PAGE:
by Julian Goldsmith

Four characteristics that define the CIO

Apr 11, 20125 mins
IT Leadership

A few weeks ago, I wrote a post on whether the CIO is going to be replaced as head of the IT department by the CFO.

A little more recently I had an absorbing conversation with former BT CIO and chief scientist JP Rangaswami, which touched on the subject of what the CIO of the future will look like.

The interview has already been detailed in a piece about the trends that impact on the development and deployment of cloud services, but the last trend he mentioned is very relevant to the future CIO debate.

It centres around the CIO’s ability to participate in the definition of business strategy in order to make decisions on where to invest in in-house IT or outsource to third parties.

We also discussed a broad trend that affects all C-suite executives which points towards a blurring of the boundaries between the different roles at that level.

Put simply, CXOs need to be renaissance men and women, who have an awareness of business processes outside their immediate sphere of interest.

This includes CIOs, who, as a group are still emerging from the server-room silo, but in the future will need to have a much wider skill-set while still retaining the deep technical expertise that gives them their special value.

When I asked Rangaswami about this he had a couple of points to make. Other CXOs are also limited at the moment in their outlook, to be effective masters of the corporate IT capability.

He said CFOs tend to look at the past to predict the future. When dealing with a transformation agenda, past trends have limited use.

COOs deal in the now and are concerned with maintaining the steady state, rather than growth and change. So again, they may lack the freedom to imagine the future without being constrained by present business realities.

Rangaswami agrees that all these titles will become more irrelevant as time goes on, but he also suggests four key characteristics that define the IT leader in this new CXO environment, whatever they might be called:

1 The ability to define scope Whether it’s an HR manager thinking about contract versus permanent staffing, or a CIO thinking about outsourcing an infrastructure swap-out, CXOs will need to be able to decide what ownership model needs to be deployed to the appropriate business process.

This is very much around the ability to build third party partnerships, when they are needed. It’s also about knowing what is business critical and needs to be kept in-house.

2 The ability to federate Business technology enables decision making to be pushed further down the management hierarchy. A fluid business environment needs junior managers to be able to make business decisions on the fly without referring back up the chain.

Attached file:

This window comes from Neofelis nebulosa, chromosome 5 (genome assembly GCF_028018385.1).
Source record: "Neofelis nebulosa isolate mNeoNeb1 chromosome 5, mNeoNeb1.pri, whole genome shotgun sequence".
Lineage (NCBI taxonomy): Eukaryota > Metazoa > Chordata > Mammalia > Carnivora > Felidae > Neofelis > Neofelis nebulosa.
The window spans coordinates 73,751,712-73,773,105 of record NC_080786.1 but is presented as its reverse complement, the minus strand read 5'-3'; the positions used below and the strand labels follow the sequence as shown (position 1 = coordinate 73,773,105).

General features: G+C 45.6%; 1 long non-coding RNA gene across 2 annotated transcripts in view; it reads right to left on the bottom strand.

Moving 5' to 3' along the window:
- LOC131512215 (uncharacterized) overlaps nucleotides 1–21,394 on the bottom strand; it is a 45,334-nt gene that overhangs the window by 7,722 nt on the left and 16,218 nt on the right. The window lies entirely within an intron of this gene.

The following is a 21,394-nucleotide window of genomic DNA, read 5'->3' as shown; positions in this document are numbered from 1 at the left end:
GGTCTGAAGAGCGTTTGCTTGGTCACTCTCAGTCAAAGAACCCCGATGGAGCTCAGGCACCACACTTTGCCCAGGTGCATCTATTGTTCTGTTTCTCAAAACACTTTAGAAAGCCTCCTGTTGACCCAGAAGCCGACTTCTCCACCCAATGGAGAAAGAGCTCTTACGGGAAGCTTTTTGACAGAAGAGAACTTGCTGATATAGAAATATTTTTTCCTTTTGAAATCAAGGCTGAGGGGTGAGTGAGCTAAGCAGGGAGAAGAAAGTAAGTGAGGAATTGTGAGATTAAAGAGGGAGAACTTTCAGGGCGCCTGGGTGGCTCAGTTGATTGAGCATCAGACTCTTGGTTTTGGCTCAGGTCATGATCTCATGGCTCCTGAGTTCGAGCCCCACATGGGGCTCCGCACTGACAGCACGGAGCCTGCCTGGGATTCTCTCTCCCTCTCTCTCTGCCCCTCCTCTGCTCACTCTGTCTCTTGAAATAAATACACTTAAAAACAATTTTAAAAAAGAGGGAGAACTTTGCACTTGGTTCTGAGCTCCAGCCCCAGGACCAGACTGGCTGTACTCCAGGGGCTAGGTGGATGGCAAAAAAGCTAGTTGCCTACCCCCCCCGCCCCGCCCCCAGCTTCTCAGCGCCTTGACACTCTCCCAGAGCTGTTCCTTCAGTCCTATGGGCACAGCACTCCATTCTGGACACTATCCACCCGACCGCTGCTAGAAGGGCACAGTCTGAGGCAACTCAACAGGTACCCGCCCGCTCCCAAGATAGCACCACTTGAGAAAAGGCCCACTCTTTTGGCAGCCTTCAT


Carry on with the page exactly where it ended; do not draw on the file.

But this leaves the business strategy becoming fractured by too many people making autonomous decisions. CXOs need to be able to define where the balance lies between centralised control and federated freedom.

This is essentially an issue of governance which is already emerging as a CIO remit.

3 The ability to recognise the strategic from the tactical Solutions to specific business problems look different if you change the time horizon. CXOs need to be able to act swiftly to accomplish short-term goals.

At the same time, they need to be able to pull back and look at the bigger picture, staying true to the long-term business goal.

This flexibility in approach allows the business to react quickly to changes in the market without losing grasp of its own identity.

4 The ability to see the business value of knowledge Much of the value of a business is placed in its tangible assets, but the aggregated knowledge of the business is often ignored as a critical business asset.

Rangaswami suggests that often business knowledge remains fragmented because managers like to have ownership of their own piece of it. They discount what other departments know as less important to the business, because they don’t know what data lies outside their sphere of influence.

CXOs need to be able to share knowledge to the rest of the business and have an awareness of the capabilities of other departments, if they are going to plan the best strategy for the organisation as a whole.

It’s pretty conceptual stuff, so I asked Rangaswami what characteristics are not part of the future CIO’s skillset, to help to tie the definition down a bit.

What he suggested is interesting because some of his list is considered part of the IT remit at the moment and this is what CIOs are going to have to let go of:

1It’s not about route to market, which is a characteristic of sales and marketing, whose job it is to engage directly with the customer. This means digital channels like ecommerce and CRM are outside of the future CIO’s purview.

2It’s not about setting the wider investment agenda. Essentially the CIOs role is concerned with the flow of information, but that isn’t necessarily the biggest investment concern of the business. Rangaswami pointed out that CIOs are traditionally deficient in risk assessment and control of the wider investment strategy needs this in spades.

3It’s not about setting the values or the mission for the business. CIOs, whatever they are going to be called, are concerned with turning vision into reality. They use the business values and mission statement as their guiding stars to get the business where it needs to go, so it’s not useful to be making them up. They are doers, not dreamers, which is the privilege of the CEO.